In footnote # 1 of Mendoza v. State, supra, it was written:

"The record shows that the indictment in the previous conviction alleges burglary with intent to commit theft. This was not shown to have involved violence. Burglary may be committed by one who enters a house in any manner and remains therein with intent to commit a felony or the crime of theft. Article 1389, V.A.P.C. Article 1394, V.A.P.C., provides, in part: `* * * The slightest force, however, is sufficient to constitute breaking; it may be by lifting the latch of a door that is shut, or by raising a window, the entry at a chimney, or other unusual place, the introduction of the hand or any instrument to draw out the property through an aperture made by the offender for that purpose."

It should be remembered that these statutes were in effect at the time of appellant's 1971 conviction for burglary with intent to commit theft. The indictment therein alleged the appellant did "break and enter" a house, and the judgment found him guilty of "burglary by breaking with intent to commit theft." This, however, does not convert burglary by breaking under the former Penal Code into an act of violence per se. See Mendoza v. State, supra (footnote # 1).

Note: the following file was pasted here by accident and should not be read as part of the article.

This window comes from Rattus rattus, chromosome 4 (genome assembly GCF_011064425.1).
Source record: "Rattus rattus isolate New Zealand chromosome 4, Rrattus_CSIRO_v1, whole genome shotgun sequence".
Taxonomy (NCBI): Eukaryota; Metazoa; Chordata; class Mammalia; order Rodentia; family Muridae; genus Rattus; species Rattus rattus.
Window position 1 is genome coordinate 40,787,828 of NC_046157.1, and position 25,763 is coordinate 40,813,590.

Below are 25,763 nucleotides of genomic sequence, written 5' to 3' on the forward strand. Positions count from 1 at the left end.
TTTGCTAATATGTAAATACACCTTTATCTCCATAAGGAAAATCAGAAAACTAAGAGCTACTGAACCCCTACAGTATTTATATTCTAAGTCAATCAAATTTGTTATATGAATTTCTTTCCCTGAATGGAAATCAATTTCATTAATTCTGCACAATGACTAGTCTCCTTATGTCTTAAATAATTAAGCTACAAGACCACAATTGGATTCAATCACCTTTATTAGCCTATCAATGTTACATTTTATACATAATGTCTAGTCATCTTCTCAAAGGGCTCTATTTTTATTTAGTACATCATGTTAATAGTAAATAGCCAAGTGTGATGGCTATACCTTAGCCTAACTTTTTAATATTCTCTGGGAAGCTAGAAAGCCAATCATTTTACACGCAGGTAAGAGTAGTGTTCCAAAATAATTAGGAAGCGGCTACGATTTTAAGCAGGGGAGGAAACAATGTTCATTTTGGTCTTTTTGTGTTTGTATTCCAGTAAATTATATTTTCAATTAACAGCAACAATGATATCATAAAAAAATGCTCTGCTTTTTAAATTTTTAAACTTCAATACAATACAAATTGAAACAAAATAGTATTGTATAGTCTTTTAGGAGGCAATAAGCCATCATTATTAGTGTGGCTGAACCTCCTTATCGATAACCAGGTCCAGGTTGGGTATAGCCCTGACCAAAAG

In the early case of State v. Robertson, 32 Tex. 159 (1869), the Texas Supreme Court, dealing with penal provisions the same as were in existence in 1971 when appellant was convicted of burglary, concluded that *378 burglary by breaking did indeed imply some actual force, but the Court stated, "but it does not contemplate such force as would be denominated violence."

In the recent case of Powell v. State, 538 S.W.2d 617 (Tex.Cr.App.1976), we held, in interpreting § 46.05, that "whether a felony offense is within the scope of this statute must depend on the facts and circumstances of each case.

In the instant case the State alleged as an element of the offense that the prior conviction was "an act of violence." It was incumbent upon the State to prove up the elements of the offense alleged in the indictment. See Cathy v. State, 402 S.W.2d 743 (Tex.Cr.App.1966).